The Story Big Klaus and Little Klaus
Publisher: Gildan Media
Date: June 2013
Duration: 0 hours 29 minutes
Big Klaus and Little Klaus lived in the same village, but where Little Klaus only had one horse, Big Klaus had four. Little Klaus lent his one horse to Big Klaus all week, and Big Klaus lent his four horses on Sunday only to Little Klaus. When Little Klaus was in control of all five horses, he had the habit of calling them 'his five horses,' a thing which Big Klaus did not like. Big Klaus eventually strikes Little Klaus' one horse over the head with a blow that kills him. Upset and needing money, Little Klaus sets off to sell the horse skin in town but first stops by a farmhouse on his journey looking for a place to stay. He was at first turned away by the farmer's wife, as the farmer was away, but Little Klaus stows away and his noticed by the farmer when he returned. The farmer invites him in for dinner and to spend the night. Unbeknowst to the farmer, his wife had been entertaining the local sexton for dinner but had hidden both the food and the sexton as her husband returned home. Klaus had seen the food being hidden away, so he pretended he had a wizard in his sack and that the wizard conjured up an extravagant meal and had hidden it in the oven. The farmer believed the wizard story, which Little Klaus further embellished, and offered him a bushel of money for the wizard sack --but also state that he must take away the cabinet where the sexton had been hidden. Little Klaus does so, and then further extorts more money from the sexton. He then tricks Big Klaus into thinking he had received all the money from his horse skin, and Big Klaus proceeds to make a fool of himself. Enraged, Big Klaus goes to kill Little Klaus, but accidentally gets Little Klaus' recently dead grandmother instead. Little Klaus then pulls another prank using his dead grandmother and winds up with another bushel of money AND another way to get back at Big Klaus!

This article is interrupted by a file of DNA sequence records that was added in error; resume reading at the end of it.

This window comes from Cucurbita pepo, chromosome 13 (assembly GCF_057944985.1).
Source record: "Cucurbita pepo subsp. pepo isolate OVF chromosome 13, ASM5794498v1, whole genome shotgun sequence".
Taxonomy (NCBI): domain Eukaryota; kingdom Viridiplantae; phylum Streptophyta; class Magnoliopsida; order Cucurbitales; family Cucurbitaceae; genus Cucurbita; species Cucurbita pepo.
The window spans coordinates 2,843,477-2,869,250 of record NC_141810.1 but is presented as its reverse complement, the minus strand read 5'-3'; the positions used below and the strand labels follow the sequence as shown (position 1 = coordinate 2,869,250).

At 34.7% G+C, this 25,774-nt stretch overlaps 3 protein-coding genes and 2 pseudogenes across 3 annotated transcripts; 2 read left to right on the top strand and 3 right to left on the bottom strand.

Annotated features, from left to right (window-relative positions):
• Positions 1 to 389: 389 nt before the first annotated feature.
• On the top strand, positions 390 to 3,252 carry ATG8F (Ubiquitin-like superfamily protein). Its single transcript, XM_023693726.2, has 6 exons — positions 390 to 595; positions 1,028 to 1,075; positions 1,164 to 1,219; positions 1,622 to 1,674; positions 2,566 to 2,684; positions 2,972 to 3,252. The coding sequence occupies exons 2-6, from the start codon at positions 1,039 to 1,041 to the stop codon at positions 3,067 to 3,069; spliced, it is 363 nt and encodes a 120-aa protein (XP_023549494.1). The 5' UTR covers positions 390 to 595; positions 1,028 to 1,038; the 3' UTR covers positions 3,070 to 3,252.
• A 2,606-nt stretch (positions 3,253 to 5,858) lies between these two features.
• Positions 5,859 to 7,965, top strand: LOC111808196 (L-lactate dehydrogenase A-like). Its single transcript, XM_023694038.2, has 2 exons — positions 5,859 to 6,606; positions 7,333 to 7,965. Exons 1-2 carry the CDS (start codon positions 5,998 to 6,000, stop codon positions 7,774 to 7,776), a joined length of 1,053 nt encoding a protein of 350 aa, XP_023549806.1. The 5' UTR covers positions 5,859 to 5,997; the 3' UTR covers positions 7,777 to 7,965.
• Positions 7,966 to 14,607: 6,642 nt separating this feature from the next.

Andrew Lang (1844-1912) was a Scottish writer who collected fairy and folk tales from various cultures and put them together in twelve volumes of tales. He was noted for taking the tales from as many original sources as possible, keeping the fairy tales close to their intended meanings.